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A week that promised to deliver the right kind of headlines for Pakistan cricket has once more deepened everybody's sense of bewilderment. Zulqarnain Haider's covert escape from the international squad and his arrival in England has quickly banished the euphoria of two nail-biting victories over South Africa.
What drove Zulqarnain to this extreme measure isn't entirely clear but he is certainly a troubled young man. Threats to Pakistan cricketers are not new, and at the very least Zulqarnain's act will help people outside Pakistan understand some of the pressures that he and his colleagues uniquely face. Pakistan cricketers, like other human beings, aren't born corrupt. They are products, even victims, of their peculiar environment.
Experienced voices in Pakistan are already condemning Zulqarnain's behaviour. He should have turned back to Pakistan and his cricket board in the first instance, they say. Perhaps so. But it is equally understandable that he might feel unable to trust the current malfunctioning cricket board, despite the ICC task force's rather hasty announcement of the PCB's wonderful progress in combating corruption. Naturally, he would feel safer in exposing his concerns in England than in Pakistan, or even Dubai.
Whistleblowers in any walk of life face being discredited. They are marginalised, lose their jobs, and may experience personal danger. They are quickly dismissed as attention seekers and scandalmongers. Zulqarnain might turn out to be either of these but for now he deserves understanding. It takes guts, extreme provocation, or both, to walk out on an international career, something you have worked all your life for and dreamed every night about.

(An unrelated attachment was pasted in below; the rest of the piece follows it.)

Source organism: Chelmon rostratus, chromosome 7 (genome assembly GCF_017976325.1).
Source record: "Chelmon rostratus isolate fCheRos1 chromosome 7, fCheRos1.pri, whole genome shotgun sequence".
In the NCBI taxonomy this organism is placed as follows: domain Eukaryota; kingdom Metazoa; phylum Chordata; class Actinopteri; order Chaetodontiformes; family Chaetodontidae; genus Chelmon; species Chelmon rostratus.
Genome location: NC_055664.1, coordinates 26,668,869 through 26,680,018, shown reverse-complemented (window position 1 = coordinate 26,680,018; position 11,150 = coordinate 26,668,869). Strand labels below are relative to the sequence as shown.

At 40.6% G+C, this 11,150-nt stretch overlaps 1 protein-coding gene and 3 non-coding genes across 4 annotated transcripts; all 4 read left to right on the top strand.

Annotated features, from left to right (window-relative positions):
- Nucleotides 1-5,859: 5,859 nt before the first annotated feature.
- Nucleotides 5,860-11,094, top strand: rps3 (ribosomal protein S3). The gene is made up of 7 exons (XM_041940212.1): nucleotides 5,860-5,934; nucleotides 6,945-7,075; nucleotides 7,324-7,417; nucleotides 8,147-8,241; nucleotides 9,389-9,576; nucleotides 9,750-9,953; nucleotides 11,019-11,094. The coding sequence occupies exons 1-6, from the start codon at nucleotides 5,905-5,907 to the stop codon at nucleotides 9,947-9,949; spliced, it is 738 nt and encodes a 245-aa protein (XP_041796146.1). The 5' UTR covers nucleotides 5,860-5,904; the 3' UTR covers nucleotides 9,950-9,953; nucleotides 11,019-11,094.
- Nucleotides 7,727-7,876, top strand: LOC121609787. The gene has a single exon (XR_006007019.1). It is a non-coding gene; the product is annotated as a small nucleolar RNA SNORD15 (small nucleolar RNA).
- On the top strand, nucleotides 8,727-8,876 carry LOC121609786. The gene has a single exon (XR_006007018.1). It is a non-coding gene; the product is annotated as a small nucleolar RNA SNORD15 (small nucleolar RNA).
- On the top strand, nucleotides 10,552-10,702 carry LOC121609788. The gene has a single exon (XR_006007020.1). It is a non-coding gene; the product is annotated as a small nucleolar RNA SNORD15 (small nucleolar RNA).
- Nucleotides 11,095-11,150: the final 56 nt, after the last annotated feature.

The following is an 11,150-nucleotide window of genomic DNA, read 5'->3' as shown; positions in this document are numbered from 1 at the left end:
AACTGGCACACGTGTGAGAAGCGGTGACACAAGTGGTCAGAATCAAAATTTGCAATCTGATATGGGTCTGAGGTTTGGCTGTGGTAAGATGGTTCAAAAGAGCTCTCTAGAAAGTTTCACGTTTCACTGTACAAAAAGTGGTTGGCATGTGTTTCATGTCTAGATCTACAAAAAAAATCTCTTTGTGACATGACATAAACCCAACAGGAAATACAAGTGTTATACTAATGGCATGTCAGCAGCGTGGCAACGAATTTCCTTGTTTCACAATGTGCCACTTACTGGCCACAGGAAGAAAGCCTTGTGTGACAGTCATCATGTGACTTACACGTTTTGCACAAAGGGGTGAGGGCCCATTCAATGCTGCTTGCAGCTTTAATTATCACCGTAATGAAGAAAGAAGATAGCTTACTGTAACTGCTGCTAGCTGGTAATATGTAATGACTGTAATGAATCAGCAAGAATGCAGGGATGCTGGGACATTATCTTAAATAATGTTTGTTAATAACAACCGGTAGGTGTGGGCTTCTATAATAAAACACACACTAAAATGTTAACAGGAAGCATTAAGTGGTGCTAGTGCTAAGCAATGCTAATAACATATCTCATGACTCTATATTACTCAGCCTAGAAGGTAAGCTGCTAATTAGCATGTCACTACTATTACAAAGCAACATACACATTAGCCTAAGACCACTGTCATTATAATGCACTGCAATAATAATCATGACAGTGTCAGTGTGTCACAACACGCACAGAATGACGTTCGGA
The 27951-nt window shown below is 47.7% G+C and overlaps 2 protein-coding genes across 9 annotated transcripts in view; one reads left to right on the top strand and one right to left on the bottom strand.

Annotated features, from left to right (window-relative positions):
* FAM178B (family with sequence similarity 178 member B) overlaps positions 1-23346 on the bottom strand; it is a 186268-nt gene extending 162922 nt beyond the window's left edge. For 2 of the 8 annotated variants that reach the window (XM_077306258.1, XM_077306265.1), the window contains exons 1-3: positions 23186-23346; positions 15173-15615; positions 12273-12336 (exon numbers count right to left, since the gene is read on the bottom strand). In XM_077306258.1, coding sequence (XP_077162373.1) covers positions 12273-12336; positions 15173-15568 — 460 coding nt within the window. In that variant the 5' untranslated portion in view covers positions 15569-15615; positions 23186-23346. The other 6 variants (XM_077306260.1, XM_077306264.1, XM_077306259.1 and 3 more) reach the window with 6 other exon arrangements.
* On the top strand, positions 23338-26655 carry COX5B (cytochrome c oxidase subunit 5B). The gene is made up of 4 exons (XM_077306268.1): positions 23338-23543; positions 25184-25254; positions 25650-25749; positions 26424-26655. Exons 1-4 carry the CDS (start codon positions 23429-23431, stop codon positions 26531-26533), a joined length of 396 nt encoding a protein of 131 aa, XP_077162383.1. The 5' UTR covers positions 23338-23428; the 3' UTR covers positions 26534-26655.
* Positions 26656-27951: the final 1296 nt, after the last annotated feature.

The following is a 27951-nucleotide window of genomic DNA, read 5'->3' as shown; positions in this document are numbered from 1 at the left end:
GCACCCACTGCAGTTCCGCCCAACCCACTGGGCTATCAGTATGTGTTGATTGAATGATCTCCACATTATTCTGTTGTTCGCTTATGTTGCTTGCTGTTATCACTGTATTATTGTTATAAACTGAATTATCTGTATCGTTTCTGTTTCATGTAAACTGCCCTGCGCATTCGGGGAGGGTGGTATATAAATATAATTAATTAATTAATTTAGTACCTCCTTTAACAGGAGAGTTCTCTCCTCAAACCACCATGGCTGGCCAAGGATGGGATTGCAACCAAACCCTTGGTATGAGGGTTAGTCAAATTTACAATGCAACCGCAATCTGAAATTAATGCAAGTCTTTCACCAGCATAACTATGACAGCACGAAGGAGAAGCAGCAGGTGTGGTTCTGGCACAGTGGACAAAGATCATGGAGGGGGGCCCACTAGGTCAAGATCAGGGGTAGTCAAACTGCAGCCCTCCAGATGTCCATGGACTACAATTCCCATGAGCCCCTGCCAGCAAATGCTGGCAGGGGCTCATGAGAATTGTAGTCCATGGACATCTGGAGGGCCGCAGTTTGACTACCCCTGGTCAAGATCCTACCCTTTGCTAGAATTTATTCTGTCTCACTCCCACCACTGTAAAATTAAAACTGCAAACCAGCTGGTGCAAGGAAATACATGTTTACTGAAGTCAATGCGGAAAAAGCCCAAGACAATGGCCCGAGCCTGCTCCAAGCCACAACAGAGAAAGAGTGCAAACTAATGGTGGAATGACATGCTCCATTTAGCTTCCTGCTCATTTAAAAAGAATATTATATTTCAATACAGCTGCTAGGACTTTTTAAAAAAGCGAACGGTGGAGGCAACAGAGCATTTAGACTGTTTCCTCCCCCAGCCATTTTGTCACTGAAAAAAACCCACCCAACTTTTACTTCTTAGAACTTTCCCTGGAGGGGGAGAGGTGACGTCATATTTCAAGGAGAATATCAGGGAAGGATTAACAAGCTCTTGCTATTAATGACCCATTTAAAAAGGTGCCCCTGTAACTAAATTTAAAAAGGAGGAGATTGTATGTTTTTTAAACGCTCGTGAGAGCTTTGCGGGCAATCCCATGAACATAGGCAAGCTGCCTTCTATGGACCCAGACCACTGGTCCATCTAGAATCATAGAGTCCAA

Zulqarnain might not be the most talented player to represent Pakistan but he has shown plenty of guts and determination on the cricket field. He clearly wants to win. He puts his country first, he says. He has dedicated victories to Imran Khan's cancer appeal and Pakistan's flood victims. To me, this is the behaviour of a man whose heart is in the right place, only an extreme cynic would think otherwise.
Where Zulqarnain's mind is, however, is anybody's guess. But now that he has set off on this lonely road he needs to fully expose everything that has gone before, whatever the short-term cost to cricket and cricketers in Pakistan and elsewhere. Once we know the full extent of Zulqarnain’s trauma that will be the time to properly judge the man who wanted to be Pakistan's wicketkeeper.
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Kamran Abbasi is an editor, writer and broadcaster. He tweets hereFeeds: Kamran Abbasi
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Kamran Abbasi is an editor, writer and broadcaster. He was the first Asian columnist for Wisden Cricket Monthly and wisden.com. Kamran is the editor of the Journal of the Royal Society of Medicine. @KamranAbbasi